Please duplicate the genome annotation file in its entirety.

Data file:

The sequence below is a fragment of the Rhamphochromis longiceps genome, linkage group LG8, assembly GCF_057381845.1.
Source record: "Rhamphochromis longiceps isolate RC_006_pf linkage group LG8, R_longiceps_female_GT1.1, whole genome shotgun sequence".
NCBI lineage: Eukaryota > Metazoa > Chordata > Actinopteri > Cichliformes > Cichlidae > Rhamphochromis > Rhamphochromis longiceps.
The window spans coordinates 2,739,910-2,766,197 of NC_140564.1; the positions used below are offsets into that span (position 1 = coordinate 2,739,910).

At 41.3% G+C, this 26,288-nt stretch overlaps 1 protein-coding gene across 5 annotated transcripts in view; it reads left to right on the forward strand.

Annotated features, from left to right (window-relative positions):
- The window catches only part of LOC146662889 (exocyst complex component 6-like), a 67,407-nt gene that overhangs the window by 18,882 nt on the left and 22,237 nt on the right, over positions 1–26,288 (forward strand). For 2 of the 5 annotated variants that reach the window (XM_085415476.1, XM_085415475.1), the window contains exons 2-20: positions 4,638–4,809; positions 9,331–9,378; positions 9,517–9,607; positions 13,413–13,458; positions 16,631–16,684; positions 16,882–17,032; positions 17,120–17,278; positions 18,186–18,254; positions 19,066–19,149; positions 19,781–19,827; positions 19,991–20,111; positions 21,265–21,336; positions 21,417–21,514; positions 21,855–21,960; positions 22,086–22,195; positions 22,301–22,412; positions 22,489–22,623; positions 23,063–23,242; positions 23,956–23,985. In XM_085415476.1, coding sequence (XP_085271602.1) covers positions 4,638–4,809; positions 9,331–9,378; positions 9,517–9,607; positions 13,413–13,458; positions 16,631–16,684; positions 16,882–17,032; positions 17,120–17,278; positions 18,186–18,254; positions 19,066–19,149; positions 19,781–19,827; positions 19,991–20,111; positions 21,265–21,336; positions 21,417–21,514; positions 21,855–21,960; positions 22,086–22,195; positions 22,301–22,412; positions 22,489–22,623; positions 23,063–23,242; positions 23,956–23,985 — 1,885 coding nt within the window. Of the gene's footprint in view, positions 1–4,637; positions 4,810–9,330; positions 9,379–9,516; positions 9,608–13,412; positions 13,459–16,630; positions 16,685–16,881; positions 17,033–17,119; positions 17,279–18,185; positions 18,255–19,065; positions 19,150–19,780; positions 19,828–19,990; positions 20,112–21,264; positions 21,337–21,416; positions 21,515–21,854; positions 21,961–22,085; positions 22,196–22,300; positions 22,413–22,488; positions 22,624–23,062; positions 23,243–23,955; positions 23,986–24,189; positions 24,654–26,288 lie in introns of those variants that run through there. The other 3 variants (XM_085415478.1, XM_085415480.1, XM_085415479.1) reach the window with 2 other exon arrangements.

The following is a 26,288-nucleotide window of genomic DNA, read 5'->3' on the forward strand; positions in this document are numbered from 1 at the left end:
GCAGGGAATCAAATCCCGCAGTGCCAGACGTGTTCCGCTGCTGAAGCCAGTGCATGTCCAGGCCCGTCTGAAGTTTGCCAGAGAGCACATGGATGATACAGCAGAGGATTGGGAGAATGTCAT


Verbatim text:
The sequence below is a fragment of the Rhamphochromis longiceps genome, linkage group LG8, assembly GCF_057381845.1.
Source record: "Rhamphochromis longiceps isolate RC_006_pf linkage group LG8, R_longiceps_female_GT1.1, whole genome shotgun sequence".
NCBI lineage: Eukaryota > Metazoa > Chordata > Actinopteri > Cichliformes > Cichlidae > Rhamphochromis > Rhamphochromis longiceps.
The window spans coordinates 2,739,910-2,766,197 of NC_140564.1; the positions used below are offsets into that span (position 1 = coordinate 2,739,910).

At 41.3% G+C, this 26,288-nt stretch overlaps 1 protein-coding gene across 5 annotated transcripts in view; it reads left to right on the forward strand.

Annotated features, from left to right (window-relative positions):
- The window catches only part of LOC146662889 (exocyst complex component 6-like), a 67,407-nt gene that overhangs the window by 18,882 nt on the left and 22,237 nt on the right, over positions 1–26,288 (forward strand). For 2 of the 5 annotated variants that reach the window (XM_085415476.1, XM_085415475.1), the window contains exons 2-20: positions 4,638–4,809; positions 9,331–9,378; positions 9,517–9,607; positions 13,413–13,458; positions 16,631–16,684; positions 16,882–17,032; positions 17,120–17,278; positions 18,186–18,254; positions 19,066–19,149; positions 19,781–19,827; positions 19,991–20,111; positions 21,265–21,336; positions 21,417–21,514; positions 21,855–21,960; positions 22,086–22,195; positions 22,301–22,412; positions 22,489–22,623; positions 23,063–23,242; positions 23,956–23,985. In XM_085415476.1, coding sequence (XP_085271602.1) covers positions 4,638–4,809; positions 9,331–9,378; positions 9,517–9,607; positions 13,413–13,458; positions 16,631–16,684; positions 16,882–17,032; positions 17,120–17,278; positions 18,186–18,254; positions 19,066–19,149; positions 19,781–19,827; positions 19,991–20,111; positions 21,265–21,336; positions 21,417–21,514; positions 21,855–21,960; positions 22,086–22,195; positions 22,301–22,412; positions 22,489–22,623; positions 23,063–23,242; positions 23,956–23,985 — 1,885 coding nt within the window. Of the gene's footprint in view, positions 1–4,637; positions 4,810–9,330; positions 9,379–9,516; positions 9,608–13,412; positions 13,459–16,630; positions 16,685–16,881; positions 17,033–17,119; positions 17,279–18,185; positions 18,255–19,065; positions 19,150–19,780; positions 19,828–19,990; positions 20,112–21,264; positions 21,337–21,416; positions 21,515–21,854; positions 21,961–22,085; positions 22,196–22,300; positions 22,413–22,488; positions 22,624–23,062; positions 23,243–23,955; positions 23,986–24,189; positions 24,654–26,288 lie in introns of those variants that run through there. The other 3 variants (XM_085415478.1, XM_085415480.1, XM_085415479.1) reach the window with 2 other exon arrangements.

The following is a 26,288-nucleotide window of genomic DNA, read 5'->3' on the forward strand; positions in this document are numbered from 1 at the left end:
GCAGGGAATCAAATCCCGCAGTGCCAGACGTGTTCCGCTGCTGAAGCCAGTGCATGTCCAGGCCCGTCTGAAGTTTGCCAGAGAGCACATGGATGATACAGCAGAGGATTGGGAGAATGTCAT